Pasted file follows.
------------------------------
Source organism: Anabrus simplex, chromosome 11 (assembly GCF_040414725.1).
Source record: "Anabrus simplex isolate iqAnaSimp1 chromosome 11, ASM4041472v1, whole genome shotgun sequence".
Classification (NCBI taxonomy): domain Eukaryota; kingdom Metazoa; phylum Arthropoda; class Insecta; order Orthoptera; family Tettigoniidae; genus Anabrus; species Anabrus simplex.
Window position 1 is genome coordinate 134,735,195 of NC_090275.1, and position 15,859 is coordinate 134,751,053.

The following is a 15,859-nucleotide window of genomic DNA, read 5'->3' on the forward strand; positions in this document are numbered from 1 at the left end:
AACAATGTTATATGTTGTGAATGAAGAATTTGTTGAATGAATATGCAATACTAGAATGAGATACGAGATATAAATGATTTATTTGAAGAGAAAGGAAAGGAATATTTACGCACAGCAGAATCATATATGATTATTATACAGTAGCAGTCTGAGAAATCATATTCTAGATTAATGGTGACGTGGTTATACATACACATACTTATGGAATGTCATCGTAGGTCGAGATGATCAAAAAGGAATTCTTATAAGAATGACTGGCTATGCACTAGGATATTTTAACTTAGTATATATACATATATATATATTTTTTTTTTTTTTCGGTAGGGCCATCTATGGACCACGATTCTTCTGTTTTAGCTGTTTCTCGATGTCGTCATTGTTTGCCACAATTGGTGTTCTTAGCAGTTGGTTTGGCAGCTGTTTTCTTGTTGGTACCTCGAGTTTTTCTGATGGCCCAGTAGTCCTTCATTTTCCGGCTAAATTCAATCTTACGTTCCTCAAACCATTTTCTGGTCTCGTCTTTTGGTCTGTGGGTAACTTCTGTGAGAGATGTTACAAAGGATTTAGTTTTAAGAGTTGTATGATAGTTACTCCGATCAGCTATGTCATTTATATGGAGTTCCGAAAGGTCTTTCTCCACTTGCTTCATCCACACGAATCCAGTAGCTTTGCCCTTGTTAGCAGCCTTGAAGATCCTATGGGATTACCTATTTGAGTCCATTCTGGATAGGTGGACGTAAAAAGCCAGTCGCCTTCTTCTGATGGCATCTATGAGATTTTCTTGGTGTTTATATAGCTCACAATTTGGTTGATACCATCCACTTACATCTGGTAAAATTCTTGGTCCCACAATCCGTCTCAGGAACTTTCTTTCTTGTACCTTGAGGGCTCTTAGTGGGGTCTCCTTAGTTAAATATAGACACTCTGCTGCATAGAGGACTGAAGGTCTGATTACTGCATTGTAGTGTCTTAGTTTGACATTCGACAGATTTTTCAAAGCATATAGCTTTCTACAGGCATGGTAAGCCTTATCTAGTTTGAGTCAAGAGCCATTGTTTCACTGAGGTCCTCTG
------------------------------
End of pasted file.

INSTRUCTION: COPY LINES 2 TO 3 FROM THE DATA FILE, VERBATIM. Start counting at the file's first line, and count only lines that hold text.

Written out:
Source record: "Anabrus simplex isolate iqAnaSimp1 chromosome 11, ASM4041472v1, whole genome shotgun sequence".
Classification (NCBI taxonomy): domain Eukaryota; kingdom Metazoa; phylum Arthropoda; class Insecta; order Orthoptera; family Tettigoniidae; genus Anabrus; species Anabrus simplex.